By LINDA M. LINONIS
Neighborhood Ministries celebrates a century of service this year.
While its history in the Valley will be applauded at an upcoming anniversary banquet, individuals currently involved in programs and receiving services are concerned with the “here and now.”
Without Neighborhood Ministries in their lives, everyday help such as food, work-site mentoring, health screenings and assistance with forms and applications wouldn’t exist.
Bridget Cramer, director of West Side Community Center in Youngstown, can attest to that. She explained the center evolved from the merger of Calvary and West Side Baptist churches in 2009. The congregation worshipped at Calvary and sponsored a community center at West Side in partnership with NM. In November 2012, the church gifted the West Side building to NM.
Her husband, Pastor Carl Cramer, conducts a youth service at 6 p.m. Sundays.
Bridget Cramer, who had a full-time job, left it to become volunteer director at the center. She’s not alone — about a dozen other volunteers help weekly.
“I feel like I’m needed here,” she said. “I saw the need that the kids needed somewhere to go.”
While some can’t fathom changing their lifestyle in such a drastic way, Cramer said of her choice, “It was the best move I ever made.”
Working with youth in need “changed my heart,” she said.
Cramer acknowledged that before being involved in the center, she lived a life unaware in the suburbs. After volunteering there, she realized many children lived in poverty, food insecurity and daily crisis. While she can’t change their circumstances, she and other volunteers offer support, friendship and practical help with food and homework help.
“They blossom here. They learn responsibility, leadership and have a sense of belonging,” Cramer said. “Being a part of something benefits them,” she said. She added the center provides food, clothing and educational support that help give them stability.
The mother of two grown sons, Cramer has 25 girls who look to her for help and advice.
A creative outlet is Girls of Joy, a singing group for third- through 12th-graders. They’re preparing to perform at the annual community Thanksgiving dinner at First Presbyterian Church in Youngstown.
The center is open from 2 to 5:30 p.m. Mondays through Thursdays with various youth programs for kindergarten through second grade, third through sixth grades and seventh through 12th grades that meet at separate times.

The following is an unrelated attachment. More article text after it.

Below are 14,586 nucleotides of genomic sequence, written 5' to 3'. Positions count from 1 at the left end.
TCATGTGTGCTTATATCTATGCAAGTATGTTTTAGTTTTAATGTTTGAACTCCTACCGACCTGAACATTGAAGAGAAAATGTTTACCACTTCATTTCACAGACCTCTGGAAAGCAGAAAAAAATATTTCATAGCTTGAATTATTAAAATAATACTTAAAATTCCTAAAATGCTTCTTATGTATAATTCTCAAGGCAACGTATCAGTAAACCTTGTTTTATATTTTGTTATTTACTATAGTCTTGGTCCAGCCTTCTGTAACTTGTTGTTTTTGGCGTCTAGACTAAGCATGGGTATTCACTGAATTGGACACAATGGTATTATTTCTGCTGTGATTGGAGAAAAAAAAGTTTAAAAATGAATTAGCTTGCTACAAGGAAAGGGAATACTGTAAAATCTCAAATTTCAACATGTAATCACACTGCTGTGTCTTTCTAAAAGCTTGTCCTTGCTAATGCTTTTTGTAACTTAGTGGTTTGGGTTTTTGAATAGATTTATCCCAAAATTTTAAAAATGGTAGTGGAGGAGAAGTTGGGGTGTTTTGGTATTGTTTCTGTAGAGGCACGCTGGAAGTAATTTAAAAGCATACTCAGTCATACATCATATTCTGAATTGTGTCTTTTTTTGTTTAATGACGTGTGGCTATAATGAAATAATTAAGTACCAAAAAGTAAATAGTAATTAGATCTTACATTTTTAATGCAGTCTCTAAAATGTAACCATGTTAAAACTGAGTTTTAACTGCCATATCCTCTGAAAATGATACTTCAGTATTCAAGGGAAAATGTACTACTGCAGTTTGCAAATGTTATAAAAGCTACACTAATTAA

In cooperation with the West Side Coalition, center children have worked in its gardens and orchard. “They’ve learned a lot there,” Cramer said.
She takes pride in the center’s Science Fair preparation program run by Dottie Leonard, a 20-year volunteer in NM. Cramer said in the last four years, 11 students have advanced to state competition, where one won a scholarship to Wesleyan University and another a $1,500 scholarship at Case Western Reserve University.
The center’s summer job- training program for 13- to 15-year-olds provides a $200 stipend and $250 school shopping trip. “It develops leadership skills in them,” she said, adding if she couldn’t be at the center, the teens are capable of taking charge.
The “hands-on” presence of volunteers gives continuity to the youth, many of whom attend William Holmes McGuffey School, which is across the street.
The programs and services at West Side are mirrored at Rockford Village in Youngstown and Kirwan Homes.
Mark Samuel, NM executive director, said while the sites provide services, the organization also serves the “larger community’ through its summer food program at 19 sites at which about 1,000 youth are fed. There also is a weekend food program that provides six meals for children.
The Campbell Works for Children Collaborative is a NM partnership with Catholic Charities, Community Solutions, D&E Counseling, Help Hotline, P16 Education and Campbell elementary schools to operate after-school and summer tutoring services.
“For some people, it’s a struggle to get through each day,” Samuel said. NM offers supportive services including assistance with filling out job and college applications.
Samuel said NM has its challenges as well. It provides emergency food assistance because a regular distribution was too costly. “We struggle to address the needs with the budget we have,” he said.
But, he said, NM has made it through the Great Depression, World War I and II, 11 recessions, closing of the steel mills, upheaval during the ’60s and challenges since then. It has changed with the times to provide needed services.
“Neighborhood Ministries fills a niche,” he said. “We’re in a strong position to help people. We know there is huge need in the areas we address.”
Its mission statement is “Neighborhood Ministries, sharing Christ’s love, partners with others to build relationships that create safe, supportive and empowered communities one person at a time.”